81. Raging Moderate
    Raging Moderate October 11, 2006 at 12:37 pm |

    If stripping was so empowering, why aren’t men doing it?

    I’m guessing there isn’t the same demand for it. Where I live, it seems there’s about 200 strip joints for men, but only one for women. Somone opened a second one a few years ago, but it closed after a few months.

    I’m not saying stripping is (or isn’t) empowering, but I know a couple of women who make a ton of money doing it.

  82. twf
    twf October 11, 2006 at 1:07 pm |

    Shannon, I do have an older sister, close in age, and she embraces the whole feminine beauty thing, and I still didn’t get the skill set. This may be partially due to the fact that we fought all the time as teenagers, and partially due to our family assigning us the roles of “the pretty one” and “the smart one” despite the fact we look nearly identical and are both intellectually skilled.

    And yes, instead of learning to apply makeup, I was reading, programming in BASIC, and doing math for fun. My nerdy background has been a big help in getting into my field, and maybe there is something to be said for putting energy other places than into beauty learning. That said, I know of plenty of smart math and computer experts who also do the beauty thing, so they’re not mutually exclusive.

    I also wanted to comment on what Brett said:

    Most males also think these fashions are stupid and non functional and cant understand why women wear heels or buy so many clothes (especially if they have to pay for them, thus the woman is perceived as “high maintenance”). Yet women continue to do it. They do it, not because men think it is a good idea (most men are all about practicality and logic, 7 inch heels are not logical), but because women at the top tell women at the bottom to wear these things.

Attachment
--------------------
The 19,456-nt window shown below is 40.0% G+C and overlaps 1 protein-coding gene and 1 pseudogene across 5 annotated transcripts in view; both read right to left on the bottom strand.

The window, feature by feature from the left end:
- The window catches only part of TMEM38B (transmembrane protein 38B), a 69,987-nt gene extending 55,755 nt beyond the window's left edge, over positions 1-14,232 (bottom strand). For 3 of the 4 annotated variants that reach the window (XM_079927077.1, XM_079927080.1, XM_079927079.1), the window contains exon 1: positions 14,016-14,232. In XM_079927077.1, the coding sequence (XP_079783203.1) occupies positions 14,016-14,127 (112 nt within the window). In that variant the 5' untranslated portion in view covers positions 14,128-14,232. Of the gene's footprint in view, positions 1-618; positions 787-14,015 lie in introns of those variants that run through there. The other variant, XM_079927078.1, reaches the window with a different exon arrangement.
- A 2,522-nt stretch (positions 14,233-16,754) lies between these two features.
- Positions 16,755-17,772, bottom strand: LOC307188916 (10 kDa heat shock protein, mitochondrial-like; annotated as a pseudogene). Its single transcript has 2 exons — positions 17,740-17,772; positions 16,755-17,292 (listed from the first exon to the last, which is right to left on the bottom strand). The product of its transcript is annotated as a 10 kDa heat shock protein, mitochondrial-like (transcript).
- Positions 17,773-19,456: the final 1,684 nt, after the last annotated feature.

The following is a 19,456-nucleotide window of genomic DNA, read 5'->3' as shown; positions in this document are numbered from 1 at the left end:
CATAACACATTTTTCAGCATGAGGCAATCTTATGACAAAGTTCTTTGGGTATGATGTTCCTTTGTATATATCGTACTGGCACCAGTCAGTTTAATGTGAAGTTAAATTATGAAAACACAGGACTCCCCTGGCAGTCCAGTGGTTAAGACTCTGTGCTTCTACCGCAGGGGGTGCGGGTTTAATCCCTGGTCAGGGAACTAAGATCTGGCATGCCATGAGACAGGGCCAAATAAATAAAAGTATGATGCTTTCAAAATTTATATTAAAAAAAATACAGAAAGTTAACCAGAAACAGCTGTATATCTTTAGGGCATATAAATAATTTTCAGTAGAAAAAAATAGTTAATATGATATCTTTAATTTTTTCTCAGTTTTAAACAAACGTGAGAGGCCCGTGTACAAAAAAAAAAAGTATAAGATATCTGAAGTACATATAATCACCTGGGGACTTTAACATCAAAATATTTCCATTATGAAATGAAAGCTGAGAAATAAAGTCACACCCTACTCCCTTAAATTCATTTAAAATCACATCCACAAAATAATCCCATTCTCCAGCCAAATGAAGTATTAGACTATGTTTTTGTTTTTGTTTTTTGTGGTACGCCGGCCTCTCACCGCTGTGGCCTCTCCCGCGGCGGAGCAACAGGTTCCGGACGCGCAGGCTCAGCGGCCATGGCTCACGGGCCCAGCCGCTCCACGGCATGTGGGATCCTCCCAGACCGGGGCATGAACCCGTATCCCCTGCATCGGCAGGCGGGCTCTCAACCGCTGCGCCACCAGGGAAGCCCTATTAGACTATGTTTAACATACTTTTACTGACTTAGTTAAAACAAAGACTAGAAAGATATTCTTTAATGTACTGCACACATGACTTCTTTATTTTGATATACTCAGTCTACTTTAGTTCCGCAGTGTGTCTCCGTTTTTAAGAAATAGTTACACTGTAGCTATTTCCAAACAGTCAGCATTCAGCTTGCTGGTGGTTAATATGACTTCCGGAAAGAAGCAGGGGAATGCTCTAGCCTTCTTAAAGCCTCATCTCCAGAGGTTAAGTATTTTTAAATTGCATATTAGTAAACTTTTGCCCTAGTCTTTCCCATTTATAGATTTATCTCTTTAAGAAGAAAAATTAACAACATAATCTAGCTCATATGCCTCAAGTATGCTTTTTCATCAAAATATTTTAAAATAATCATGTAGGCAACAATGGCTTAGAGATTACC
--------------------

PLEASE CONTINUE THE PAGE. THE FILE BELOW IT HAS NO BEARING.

I don’t know you personally, Brett, but in my experience the men who complain the most loudly about “high maintenance” women who do “ridiculous” things for their beauty and take an hour to be ready to go out are the same men who would never date a woman who didn’t fit into the conventional beauty mold. You’d think these men would be happy with my empty bathroom counters, but they never see them because they’d never get involved with a girl as “sloppy” as I am. It’s part of the whole femininity trope: not only must she be “beautiful,” it must appear effortless. Similar to this, many men say they like a woman who eats, who will really dig into her food on a date. But that woman had better also be thin. Many men who like women to fit society’s standards don’t like to see behind the curtain and watch what it takes to meet these standards. It ruins the image for them.

    And yes, there are certain men who like “guy’s girls,” the ones who drink and belch and watch football, but as others have mentioned, it only counts if she’s also conventionally beautiful and does the beauty work. Women can only defy one stereotype at a time and still be considered attractive by men socialized in a certain way.

  83. twf
    twf October 11, 2006 at 1:32 pm |

    Interesting… I’m the older one, and my younger sister (who is blonde and skinny) was always “the pretty one.” Yet I’m the one who tried much harder to fit into all the feminine shit, who wore more make-up and spent more time on her hair every morning. Overcompensation, perhaps?

    I’ve also read that older siblings tend to work harder to meet society’s expectations in general, so that may be part of it. Or it could just be that we’re different people, and react to similar situations differently. *shrug*